What is it?
Pulmonary fibrosis is scarring of the lungs. In pulmonary fibrosis, scar tissue accumulates in the lungs after the lung tissue has been damaged. Pulmonary fibrosis makes it hard for oxygen to pass from your lungs into your blood. Pulmonary fibrosis may be linked to radiation therapy that has affected the lungs or certain chemotherapies. All patients getting radiation therapy that affects lung tissue will develop some degree of pulmonary fibrosis. The extent of the pulmonary fibrosis depends upon the type of treatment, the amount of tissue affected by the treatment, and the dose.
Pulmonary fibrosis can also be idiopathic (unknown cause), caused by an autoimmune disease, being around an irritant, a medication, or genetics. Radiation-induced pulmonary fibrosis often happens within 1-3 years after treatment. Fibrosis caused by chemotherapy often starts weeks to months after treatment.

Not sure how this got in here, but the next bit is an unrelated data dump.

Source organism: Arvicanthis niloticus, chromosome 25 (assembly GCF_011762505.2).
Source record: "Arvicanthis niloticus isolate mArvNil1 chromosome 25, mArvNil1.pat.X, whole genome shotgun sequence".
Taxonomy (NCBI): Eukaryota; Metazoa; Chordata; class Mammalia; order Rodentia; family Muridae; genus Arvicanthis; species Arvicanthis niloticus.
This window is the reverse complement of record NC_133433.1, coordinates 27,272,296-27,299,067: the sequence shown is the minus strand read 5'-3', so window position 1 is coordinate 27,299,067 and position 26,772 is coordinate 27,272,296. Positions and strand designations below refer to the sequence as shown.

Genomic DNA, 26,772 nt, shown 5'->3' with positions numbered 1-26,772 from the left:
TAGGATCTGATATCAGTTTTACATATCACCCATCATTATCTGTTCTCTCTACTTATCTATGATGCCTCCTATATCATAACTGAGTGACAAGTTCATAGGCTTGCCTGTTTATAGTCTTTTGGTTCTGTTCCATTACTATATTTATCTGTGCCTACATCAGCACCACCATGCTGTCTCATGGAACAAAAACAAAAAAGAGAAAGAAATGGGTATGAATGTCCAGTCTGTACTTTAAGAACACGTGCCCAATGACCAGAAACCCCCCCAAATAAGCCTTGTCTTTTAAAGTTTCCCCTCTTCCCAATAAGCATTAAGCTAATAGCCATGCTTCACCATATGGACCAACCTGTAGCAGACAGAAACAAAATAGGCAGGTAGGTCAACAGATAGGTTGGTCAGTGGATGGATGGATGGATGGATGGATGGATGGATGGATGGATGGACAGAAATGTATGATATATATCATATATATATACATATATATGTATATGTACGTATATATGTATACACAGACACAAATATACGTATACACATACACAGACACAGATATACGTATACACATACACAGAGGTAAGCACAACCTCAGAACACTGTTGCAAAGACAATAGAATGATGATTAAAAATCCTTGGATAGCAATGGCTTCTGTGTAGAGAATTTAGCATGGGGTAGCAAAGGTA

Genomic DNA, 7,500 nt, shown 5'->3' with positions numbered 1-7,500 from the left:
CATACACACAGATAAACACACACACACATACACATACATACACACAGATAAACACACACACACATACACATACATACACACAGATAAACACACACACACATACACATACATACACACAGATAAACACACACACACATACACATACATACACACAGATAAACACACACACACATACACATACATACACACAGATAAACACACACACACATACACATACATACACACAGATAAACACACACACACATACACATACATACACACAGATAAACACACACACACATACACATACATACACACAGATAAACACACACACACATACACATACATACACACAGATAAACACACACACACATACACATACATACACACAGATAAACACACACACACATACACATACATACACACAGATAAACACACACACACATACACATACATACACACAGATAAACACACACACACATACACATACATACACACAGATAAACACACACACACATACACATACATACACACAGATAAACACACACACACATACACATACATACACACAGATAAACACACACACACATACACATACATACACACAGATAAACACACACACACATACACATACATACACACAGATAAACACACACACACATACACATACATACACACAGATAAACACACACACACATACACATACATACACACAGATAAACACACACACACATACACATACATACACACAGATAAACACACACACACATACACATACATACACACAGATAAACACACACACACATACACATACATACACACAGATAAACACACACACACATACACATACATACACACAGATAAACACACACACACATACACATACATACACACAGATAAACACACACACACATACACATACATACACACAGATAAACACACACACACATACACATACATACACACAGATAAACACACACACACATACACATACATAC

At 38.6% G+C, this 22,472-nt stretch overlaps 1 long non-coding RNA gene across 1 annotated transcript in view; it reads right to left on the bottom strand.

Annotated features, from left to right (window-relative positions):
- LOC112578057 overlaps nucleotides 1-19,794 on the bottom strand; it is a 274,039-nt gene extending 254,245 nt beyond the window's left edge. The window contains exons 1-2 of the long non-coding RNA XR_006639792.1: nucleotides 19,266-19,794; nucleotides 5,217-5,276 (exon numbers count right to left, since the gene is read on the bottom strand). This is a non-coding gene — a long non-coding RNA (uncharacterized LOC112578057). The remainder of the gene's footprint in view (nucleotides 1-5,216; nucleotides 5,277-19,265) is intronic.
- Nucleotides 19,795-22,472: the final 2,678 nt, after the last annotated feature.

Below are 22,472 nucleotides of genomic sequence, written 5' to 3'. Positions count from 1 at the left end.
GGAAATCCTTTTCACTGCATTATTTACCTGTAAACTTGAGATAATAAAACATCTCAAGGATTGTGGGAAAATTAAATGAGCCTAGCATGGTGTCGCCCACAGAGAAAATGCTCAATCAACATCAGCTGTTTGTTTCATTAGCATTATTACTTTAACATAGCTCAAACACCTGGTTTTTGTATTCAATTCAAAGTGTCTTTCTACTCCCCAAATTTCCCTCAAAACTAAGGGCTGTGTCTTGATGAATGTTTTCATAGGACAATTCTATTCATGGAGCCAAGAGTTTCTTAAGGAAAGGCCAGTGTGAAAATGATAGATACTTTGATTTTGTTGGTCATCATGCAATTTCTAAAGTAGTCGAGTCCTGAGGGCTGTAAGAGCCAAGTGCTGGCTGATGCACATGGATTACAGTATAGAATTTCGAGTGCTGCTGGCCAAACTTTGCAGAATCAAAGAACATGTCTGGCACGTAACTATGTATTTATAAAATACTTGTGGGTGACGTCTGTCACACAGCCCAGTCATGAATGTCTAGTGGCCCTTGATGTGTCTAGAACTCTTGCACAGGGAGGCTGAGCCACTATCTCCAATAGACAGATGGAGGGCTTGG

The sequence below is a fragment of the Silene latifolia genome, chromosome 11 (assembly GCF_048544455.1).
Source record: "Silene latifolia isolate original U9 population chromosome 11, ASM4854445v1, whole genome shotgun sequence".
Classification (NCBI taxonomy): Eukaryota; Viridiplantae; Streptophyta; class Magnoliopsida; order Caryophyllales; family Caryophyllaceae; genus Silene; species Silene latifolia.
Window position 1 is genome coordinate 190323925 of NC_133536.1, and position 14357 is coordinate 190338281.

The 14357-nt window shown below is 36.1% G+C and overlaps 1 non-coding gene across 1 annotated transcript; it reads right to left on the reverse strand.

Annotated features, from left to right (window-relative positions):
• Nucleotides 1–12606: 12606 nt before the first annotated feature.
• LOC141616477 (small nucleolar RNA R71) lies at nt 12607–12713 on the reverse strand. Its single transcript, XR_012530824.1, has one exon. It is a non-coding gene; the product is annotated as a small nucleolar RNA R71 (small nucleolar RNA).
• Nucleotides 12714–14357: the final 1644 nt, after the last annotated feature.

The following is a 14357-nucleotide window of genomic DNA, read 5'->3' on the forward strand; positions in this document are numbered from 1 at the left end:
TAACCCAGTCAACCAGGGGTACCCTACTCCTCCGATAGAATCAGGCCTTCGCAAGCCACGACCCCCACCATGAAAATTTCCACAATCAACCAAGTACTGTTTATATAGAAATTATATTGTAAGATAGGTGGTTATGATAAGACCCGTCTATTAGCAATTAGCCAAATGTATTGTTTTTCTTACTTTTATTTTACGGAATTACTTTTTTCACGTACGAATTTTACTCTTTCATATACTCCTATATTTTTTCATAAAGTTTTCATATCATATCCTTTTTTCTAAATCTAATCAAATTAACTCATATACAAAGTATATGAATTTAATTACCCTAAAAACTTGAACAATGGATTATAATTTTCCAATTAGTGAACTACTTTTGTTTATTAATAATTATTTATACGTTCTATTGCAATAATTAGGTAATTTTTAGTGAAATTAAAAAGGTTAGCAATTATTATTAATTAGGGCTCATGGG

The most common signs are cough and shortness of breath. Symptoms worsen as the amount of scar tissue increases. Other symptoms are:
- Chest discomfort.
- Loss of appetite.
- Unexplained weight loss.
Your provider may order tests to see if you have pulmonary fibrosis and what is causing it. These tests can be:
- CT scan.
- Blood tests.
- Pulmonary function tests.
- Pulse oximetry.
- Lung biopsy.
Pulmonary fibrosis is managed by treating the symptoms:
- Rest as much as possible. Your provider may order bed rest if needed.
- Oxygen therapy, bronchodilators, and steroids may be given to help with breathing and oxygen levels.
When to contact your care team
You should contact your provider right away if you have symptoms of pulmonary fibrosis. Contact your care provider if you have any of the following:
- Trouble breathing.
- Shortness of breath.
- Blue-tinged lips, nails, or skin.
American Lung Association. Introduction to Pulmonary Fibrosis. Found at: http://www.lung.org/lung-health-and-diseases/lung-disease-lookup/pulmonary-fibrosis/introduction/
Pulmonary Fibrosis Foundation. About pulmonary fibrosis. Found at: http://www.pulmonaryfibrosis.org/life-with-pf/about-pf